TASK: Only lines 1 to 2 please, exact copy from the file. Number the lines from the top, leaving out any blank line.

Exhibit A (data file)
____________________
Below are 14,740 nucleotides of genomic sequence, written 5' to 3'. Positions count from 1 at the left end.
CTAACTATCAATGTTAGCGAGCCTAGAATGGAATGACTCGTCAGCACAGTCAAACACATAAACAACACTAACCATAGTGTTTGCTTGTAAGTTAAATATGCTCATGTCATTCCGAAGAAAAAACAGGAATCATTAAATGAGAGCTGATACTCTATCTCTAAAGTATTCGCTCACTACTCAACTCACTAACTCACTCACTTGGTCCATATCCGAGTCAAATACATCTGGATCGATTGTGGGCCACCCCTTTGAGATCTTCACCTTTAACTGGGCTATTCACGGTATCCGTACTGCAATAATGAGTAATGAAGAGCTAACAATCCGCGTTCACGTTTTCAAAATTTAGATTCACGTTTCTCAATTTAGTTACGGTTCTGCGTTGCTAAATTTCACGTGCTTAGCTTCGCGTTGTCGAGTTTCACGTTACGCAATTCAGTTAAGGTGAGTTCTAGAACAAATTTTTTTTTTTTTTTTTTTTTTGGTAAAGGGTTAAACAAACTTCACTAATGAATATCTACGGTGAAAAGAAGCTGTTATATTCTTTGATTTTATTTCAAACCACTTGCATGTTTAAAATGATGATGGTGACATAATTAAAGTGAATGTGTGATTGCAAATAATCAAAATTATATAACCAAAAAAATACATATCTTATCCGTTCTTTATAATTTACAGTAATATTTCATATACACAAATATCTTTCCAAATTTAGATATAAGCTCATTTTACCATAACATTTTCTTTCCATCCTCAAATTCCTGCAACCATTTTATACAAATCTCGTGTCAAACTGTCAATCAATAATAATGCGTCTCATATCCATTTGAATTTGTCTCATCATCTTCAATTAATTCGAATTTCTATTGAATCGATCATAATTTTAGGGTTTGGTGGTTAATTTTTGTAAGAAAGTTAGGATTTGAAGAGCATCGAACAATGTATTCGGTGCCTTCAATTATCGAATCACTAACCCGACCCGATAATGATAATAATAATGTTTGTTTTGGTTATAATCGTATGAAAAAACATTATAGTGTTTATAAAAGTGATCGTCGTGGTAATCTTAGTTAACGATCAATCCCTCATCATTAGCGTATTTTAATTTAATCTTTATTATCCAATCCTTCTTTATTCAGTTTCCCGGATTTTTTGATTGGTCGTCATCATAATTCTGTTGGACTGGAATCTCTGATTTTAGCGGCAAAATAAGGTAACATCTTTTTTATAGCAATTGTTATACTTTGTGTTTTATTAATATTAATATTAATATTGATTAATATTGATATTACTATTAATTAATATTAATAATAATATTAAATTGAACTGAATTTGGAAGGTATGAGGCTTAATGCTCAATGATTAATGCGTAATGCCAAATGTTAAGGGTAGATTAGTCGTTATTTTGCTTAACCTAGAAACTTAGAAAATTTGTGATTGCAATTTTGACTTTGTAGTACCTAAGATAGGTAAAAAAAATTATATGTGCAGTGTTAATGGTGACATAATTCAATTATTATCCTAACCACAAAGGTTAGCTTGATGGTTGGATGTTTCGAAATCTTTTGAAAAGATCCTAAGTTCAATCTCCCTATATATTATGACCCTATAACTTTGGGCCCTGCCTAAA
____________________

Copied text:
Below are 14,740 nucleotides of genomic sequence, written 5' to 3'. Positions count from 1 at the left end.
CTAACTATCAATGTTAGCGAGCCTAGAATGGAATGACTCGTCAGCACAGTCAAACACATAAACAACACTAACCATAGTGTTTGCTTGTAAGTTAAATATGCTCATGTCATTCCGAAGAAAAAACAGGAATCATTAAATGAGAGCTGATACTCTATCTCTAAAGTATTCGCTCACTACTCAACTCACTAACTCACTCACTTGGTCCATATCCGAGTCAAATACATCTGGATCGATTGTGGGCCACCCCTTTGAGATCTTCACCTTTAACTGGGCTATTCACGGTATCCGTACTGCAATAATGAGTAATGAAGAGCTAACAATCCGCGTTCACGTTTTCAAAATTTAGATTCACGTTTCTCAATTTAGTTACGGTTCTGCGTTGCTAAATTTCACGTGCTTAGCTTCGCGTTGTCGAGTTTCACGTTACGCAATTCAGTTAAGGTGAGTTCTAGAACAAATTTTTTTTTTTTTTTTTTTTTTGGTAAAGGGTTAAACAAACTTCACTAATGAATATCTACGGTGAAAAGAAGCTGTTATATTCTTTGATTTTATTTCAAACCACTTGCATGTTTAAAATGATGATGGTGACATAATTAAAGTGAATGTGTGATTGCAAATAATCAAAATTATATAACCAAAAAAATACATATCTTATCCGTTCTTTATAATTTACAGTAATATTTCATATACACAAATATCTTTCCAAATTTAGATATAAGCTCATTTTACCATAACATTTTCTTTCCATCCTCAAATTCCTGCAACCATTTTATACAAATCTCGTGTCAAACTGTCAATCAATAATAATGCGTCTCATATCCATTTGAATTTGTCTCATCATCTTCAATTAATTCGAATTTCTATTGAATCGATCATAATTTTAGGGTTTGGTGGTTAATTTTTGTAAGAAAGTTAGGATTTGAAGAGCATCGAACAATGTATTCGGTGCCTTCAATTATCGAATCACTAACCCGACCCGATAATGATAATAATAATGTTTGTTTTGGTTATAATCGTATGAAAAAACATTATAGTGTTTATAAAAGTGATCGTCGTGGTAATCTTAGTTAACGATCAATCCCTCATCATTAGCGTATTTTAATTTAATCTTTATTATCCAATCCTTCTTTATTCAGTTTCCCGGATTTTTTGATTGGTCGTCATCATAATTCTGTTGGACTGGAATCTCTGATTTTAGCGGCAAAATAAGGTAACATCTTTTTTATAGCAATTGTTATACTTTGTGTTTTATTAATATTAATATTAATATTGATTAATATTGATATTACTATTAATTAATATTAATAATAATATTAAATTGAACTGAATTTGGAAGGTATGAGGCTTAATGCTCAATGATTAATGCGTAATGCCAAATGTTAAGGGTAGATTAGTCGTTATTTTGCTTAACCTAGAAACTTAGAAAATTTGTGATTGCAATTTTGACTTTGTAGTACCTAAGATAGGTAAAAAAAATTATATGTGCAGTGTTAATGGTGACATAATTCAATTATTATCCTAACCACAAAGGTTAGCTTGATGGTTGGATGTTTCGAAATCTTTTGAAAAGATCCTAAGTTCAATCTCCCTATATATTATGACCCTATAACTTTGGGCCCTGCCTAAA